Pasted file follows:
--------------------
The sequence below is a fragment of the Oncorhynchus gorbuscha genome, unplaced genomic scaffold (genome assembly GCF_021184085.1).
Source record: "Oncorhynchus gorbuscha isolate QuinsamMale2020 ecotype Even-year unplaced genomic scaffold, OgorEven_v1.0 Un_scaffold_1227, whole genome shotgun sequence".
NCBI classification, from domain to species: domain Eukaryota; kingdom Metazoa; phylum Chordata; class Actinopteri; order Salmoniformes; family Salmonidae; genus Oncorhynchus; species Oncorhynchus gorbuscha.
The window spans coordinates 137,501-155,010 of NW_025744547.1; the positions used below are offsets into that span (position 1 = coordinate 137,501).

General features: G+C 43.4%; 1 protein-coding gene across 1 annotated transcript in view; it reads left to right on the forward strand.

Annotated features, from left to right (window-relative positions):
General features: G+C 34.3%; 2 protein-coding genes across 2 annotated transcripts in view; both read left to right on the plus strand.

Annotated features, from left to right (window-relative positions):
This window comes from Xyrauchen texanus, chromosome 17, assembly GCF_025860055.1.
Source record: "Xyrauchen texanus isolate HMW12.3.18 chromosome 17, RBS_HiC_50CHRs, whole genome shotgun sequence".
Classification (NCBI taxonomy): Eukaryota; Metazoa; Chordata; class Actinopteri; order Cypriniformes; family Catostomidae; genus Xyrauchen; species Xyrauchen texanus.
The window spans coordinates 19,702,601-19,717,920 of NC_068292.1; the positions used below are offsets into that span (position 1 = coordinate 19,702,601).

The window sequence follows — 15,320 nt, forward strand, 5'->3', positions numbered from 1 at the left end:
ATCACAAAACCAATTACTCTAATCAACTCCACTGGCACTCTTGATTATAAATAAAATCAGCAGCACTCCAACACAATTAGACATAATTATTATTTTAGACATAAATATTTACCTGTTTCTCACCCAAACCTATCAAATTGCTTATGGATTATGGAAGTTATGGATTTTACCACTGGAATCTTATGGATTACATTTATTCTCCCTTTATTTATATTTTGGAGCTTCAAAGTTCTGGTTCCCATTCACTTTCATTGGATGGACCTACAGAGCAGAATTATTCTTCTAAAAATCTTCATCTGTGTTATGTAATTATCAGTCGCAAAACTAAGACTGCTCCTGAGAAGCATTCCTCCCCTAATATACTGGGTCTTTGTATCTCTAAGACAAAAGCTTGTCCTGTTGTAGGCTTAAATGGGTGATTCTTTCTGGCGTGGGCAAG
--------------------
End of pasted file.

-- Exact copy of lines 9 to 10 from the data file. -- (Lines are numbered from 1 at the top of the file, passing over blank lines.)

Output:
This window comes from Xyrauchen texanus, chromosome 17, assembly GCF_025860055.1.
Source record: "Xyrauchen texanus isolate HMW12.3.18 chromosome 17, RBS_HiC_50CHRs, whole genome shotgun sequence".